Note: Statistics: Chi-square test; Age was expressed as mean and examined by t-test; WT: wild-type; MU: mutation-type; MetS: metabolic syndrome; TG: fasting triglyceride; T2DM: type 2 diabetes mellitus; HBP: hypertension; Cigarette: cigarette smoking habit; FGICH: family gastrointestinal cancer history.
Note: Statistics: Chi-square test; wKRAS: wild-type KRAS; mKRAS: mutation-type KRAS; wNRAS: wild-type NRAS; mNRAS: mutation-type NRAS.
Association between T2DM and KRAS Mutation of CRC in Patients of Different Gender
To further determine whether there was any sex-specific difference for the association between T2DM and KRAS mutation, we examined the relationship of KRAS mutation and T2DM in CRC patients of both gender. Univariately, T2DM significantly associated with KRAS mutation in overall patients (OR=2.63, 95% CI: 1.28-5.37, P=0.008) and male patients (OR=3.61, 95% CI: 1.38-9.47, P=0.009), but not in female patients. Multivariate logistic analysis including other potential confounders such as age, high BMI ( ≥25), low HDL, high TG (≥ 1.7), cigarette smoking habit, and family gastrointestinal carcinoma history, retained the above significance (Table 3). The results further demonstrated T2DM was an independent risk factor for KRAS mutation in CRC patients, especially in male patients (Table 4).
Note: Statistics: binomial logistic regression.
Note: Statistics: Chi-square test; T2DM: type 2 diabetes; wKRAS: wild-type KRAS; mKRAS: mutant KRAS
Association between Mutation of KRAS or KRAS/NRAS and Pathological Features of CRC
To study the association between mutation of KRAS or KRAS/ NRAS and pathological features of CRC, we examined the relationship between mutation of KRAS or KRAS/NRAS and pathological features including pathological subtypes and histological grade of CRC. As showed in Table 5, the rates of mucinous adenocarcinoma and adenocarcinoma with components (mucinous or signet-ring cell) in KRAS mutation group were 11.6% (10/86), 9.3% (8/86), which is higher than corresponding rates of KRAS wild-type group [4.1% (6/146), 4.8% (7/146), P=0.026]. Meanwhile, the rate of mucinous carcinoma in KRAS/NRAS-mutation group was significantly higher than KRAS/NRAS-wild-type group [12.8% (12/94) vs. 4.6% (6/131), P=0.026]. However, KRAS mutation was not significantly associated with histological grade in the present study (P> 0.05). The results indicated RAS mutation to be associated with mucinous histological phenotype of CRC which might lead to adverse clinical outcome.
Note: Statistics: Chi-square test; WT: wild-type; MU: mutation-type; CA: carcinoma; Classic AC: classic adenocarcinoma; MAC: mucinous adenocarcinoma; Components: adenocarcinoma with mucinous and/or signet-ring cell components.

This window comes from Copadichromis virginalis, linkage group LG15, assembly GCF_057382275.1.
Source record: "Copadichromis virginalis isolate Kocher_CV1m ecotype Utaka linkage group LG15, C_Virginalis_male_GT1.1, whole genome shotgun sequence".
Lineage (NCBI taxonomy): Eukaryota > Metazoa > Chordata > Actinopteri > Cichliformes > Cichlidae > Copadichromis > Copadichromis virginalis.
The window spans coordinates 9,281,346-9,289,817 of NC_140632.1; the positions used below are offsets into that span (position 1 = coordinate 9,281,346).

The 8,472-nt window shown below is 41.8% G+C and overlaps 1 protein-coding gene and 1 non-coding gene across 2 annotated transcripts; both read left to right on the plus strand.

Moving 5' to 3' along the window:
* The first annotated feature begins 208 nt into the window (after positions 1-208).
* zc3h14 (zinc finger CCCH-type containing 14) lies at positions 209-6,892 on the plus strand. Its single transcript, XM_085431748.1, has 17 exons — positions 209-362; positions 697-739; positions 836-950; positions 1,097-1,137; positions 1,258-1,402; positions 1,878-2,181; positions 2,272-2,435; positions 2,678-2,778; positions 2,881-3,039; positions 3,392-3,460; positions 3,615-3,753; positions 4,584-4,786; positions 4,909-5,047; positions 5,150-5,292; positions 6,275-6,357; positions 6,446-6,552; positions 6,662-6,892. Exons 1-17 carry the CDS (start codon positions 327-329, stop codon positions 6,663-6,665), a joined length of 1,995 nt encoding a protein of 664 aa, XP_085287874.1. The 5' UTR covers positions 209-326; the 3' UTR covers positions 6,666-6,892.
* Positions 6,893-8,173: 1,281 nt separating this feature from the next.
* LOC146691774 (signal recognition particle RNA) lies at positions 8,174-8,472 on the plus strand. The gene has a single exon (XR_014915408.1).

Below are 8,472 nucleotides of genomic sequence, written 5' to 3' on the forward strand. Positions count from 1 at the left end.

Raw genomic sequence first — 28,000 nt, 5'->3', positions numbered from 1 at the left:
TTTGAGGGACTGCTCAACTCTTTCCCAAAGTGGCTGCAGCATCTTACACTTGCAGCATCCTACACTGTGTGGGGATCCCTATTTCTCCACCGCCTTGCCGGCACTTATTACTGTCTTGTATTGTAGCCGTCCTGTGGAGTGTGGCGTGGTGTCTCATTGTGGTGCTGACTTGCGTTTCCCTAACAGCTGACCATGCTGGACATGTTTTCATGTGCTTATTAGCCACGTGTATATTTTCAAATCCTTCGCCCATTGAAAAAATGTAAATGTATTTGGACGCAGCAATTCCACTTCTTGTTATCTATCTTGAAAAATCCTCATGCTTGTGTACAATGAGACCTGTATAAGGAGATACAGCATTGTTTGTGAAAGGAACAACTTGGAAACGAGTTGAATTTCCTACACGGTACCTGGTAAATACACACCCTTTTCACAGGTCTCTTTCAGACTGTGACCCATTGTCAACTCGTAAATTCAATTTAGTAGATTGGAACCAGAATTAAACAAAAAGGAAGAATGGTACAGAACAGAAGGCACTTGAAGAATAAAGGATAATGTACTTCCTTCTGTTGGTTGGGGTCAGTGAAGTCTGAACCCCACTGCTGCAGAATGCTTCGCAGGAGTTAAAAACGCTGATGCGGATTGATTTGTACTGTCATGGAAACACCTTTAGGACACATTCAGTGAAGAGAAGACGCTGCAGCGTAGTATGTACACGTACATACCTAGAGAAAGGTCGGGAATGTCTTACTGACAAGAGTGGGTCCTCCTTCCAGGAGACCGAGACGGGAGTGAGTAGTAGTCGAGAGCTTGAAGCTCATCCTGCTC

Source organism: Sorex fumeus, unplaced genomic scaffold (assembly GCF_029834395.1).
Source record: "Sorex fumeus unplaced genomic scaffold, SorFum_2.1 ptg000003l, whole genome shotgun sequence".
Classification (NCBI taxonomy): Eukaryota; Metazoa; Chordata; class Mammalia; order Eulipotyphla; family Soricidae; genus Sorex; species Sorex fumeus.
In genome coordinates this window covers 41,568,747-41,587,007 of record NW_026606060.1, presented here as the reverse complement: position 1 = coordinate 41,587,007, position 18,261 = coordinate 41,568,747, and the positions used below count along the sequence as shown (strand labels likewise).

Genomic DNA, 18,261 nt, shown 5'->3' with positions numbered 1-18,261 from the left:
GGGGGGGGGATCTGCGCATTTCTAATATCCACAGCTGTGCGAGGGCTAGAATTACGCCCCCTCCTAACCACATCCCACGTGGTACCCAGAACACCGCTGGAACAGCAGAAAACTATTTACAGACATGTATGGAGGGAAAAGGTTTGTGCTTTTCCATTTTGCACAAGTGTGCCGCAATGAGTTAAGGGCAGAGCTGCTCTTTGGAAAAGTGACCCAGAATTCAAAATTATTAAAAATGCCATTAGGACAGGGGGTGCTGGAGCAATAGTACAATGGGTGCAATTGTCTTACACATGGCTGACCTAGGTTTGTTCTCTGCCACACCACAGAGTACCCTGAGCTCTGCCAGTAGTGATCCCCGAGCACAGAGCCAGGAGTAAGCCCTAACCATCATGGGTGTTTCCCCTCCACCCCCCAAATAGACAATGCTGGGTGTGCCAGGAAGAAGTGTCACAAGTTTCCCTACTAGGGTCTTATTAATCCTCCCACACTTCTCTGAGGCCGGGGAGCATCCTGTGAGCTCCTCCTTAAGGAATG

There are a few reports about the association between diabetes and KRAS mutation so far and the results are inconclusive [16,17]. A recent study showed a tendency of positive association between abnormal HbA1C [ ≥48 mmol/mol (6.5%), the cut-off for diagnosis of T2DM] and KRAS mutation of CRC, although the association was not statistically significant (OR=1.85, P=0.1, n=170) . Our results indicated T2DM predicted risk of mutation of KRAS, especially for men, while other assessed factors such as MetS, high BMI, low HDL, hypertension and hypertriglycemia did not significantly associated with status of KRAS mutation. The reason for the difference between above reports and our present results may partly due to the different criteria for T2DM. It is interesting that the association between T2DM and KRAS mutation of CRC was stronger in men in comparison with women. Previous studies have revealed a significant association between T2DM and CRC in men, but only a weak or unremarkable association with women [1,18]. Colon cancer risk is increased in prediabetic men, but not in women .
The present results demonstrated T2DM was significantly associated with mutation of KRAS in men, but only a weaker association between T2DM and KRAS mutation in women. The reason for the gender difference of diabetic impact may partly attributed to the different levels of sex hormone or its related factors such as adiponectin and sex hormone binding globulin (SHBG) . Adiponectin is a kind of hormones secreted by adipose tissue and exerts an insulin-sensitizing effect . Adiponectin was considered to play a role in colorectal carcinogenesis in men . Low levels of adiponectin are associated with obesity, T2DM and increased risk of KRAS-mutant CRC . Previous study demonstrated adiponectin level in male is significantly lower than female . Moreover, lower levels of adiponectin and SHBG were likely to be correlated with family T2DM history-associated risk of CRC in male . Further study is needed to clarify the molecular mechanism for the gender impact on association among T2DM and KRAS mutation, biological behaviors of CRC.